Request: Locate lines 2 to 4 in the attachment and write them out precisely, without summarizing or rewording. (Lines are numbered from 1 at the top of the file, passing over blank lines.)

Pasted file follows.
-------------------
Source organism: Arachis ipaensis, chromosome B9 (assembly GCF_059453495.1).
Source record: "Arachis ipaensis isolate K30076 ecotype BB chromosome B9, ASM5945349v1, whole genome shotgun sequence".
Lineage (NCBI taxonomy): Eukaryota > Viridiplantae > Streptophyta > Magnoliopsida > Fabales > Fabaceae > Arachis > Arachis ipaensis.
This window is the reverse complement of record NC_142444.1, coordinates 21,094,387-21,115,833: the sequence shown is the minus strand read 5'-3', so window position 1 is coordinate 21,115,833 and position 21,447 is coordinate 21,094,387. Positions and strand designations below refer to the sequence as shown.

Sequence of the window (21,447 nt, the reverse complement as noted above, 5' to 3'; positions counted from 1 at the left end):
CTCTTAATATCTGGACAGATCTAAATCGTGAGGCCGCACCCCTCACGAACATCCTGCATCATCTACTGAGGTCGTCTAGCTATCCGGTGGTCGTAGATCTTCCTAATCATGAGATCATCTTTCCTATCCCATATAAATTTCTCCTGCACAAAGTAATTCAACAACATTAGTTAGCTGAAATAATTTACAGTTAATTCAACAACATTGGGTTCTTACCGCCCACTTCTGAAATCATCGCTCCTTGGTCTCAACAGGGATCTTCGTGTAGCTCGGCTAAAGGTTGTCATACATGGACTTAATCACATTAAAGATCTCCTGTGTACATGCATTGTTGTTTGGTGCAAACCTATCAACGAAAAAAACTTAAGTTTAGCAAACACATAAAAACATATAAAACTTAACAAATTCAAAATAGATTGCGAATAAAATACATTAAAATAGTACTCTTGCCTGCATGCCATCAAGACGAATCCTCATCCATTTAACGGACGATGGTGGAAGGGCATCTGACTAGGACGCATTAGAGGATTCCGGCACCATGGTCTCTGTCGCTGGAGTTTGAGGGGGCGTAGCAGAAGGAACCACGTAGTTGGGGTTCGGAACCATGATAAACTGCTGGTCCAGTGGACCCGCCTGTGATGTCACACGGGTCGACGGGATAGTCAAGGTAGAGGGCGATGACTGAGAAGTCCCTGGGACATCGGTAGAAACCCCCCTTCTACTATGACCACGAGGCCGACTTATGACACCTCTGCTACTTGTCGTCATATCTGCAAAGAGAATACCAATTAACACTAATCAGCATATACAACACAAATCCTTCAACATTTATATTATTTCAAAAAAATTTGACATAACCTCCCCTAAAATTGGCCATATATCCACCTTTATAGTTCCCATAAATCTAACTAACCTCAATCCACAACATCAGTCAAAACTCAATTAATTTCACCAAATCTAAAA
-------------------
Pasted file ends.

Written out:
Source record: "Arachis ipaensis isolate K30076 ecotype BB chromosome B9, ASM5945349v1, whole genome shotgun sequence".
Lineage (NCBI taxonomy): Eukaryota > Viridiplantae > Streptophyta > Magnoliopsida > Fabales > Fabaceae > Arachis > Arachis ipaensis.
This window is the reverse complement of record NC_142444.1, coordinates 21,094,387-21,115,833: the sequence shown is the minus strand read 5'-3', so window position 1 is coordinate 21,115,833 and position 21,447 is coordinate 21,094,387. Positions and strand designations below refer to the sequence as shown.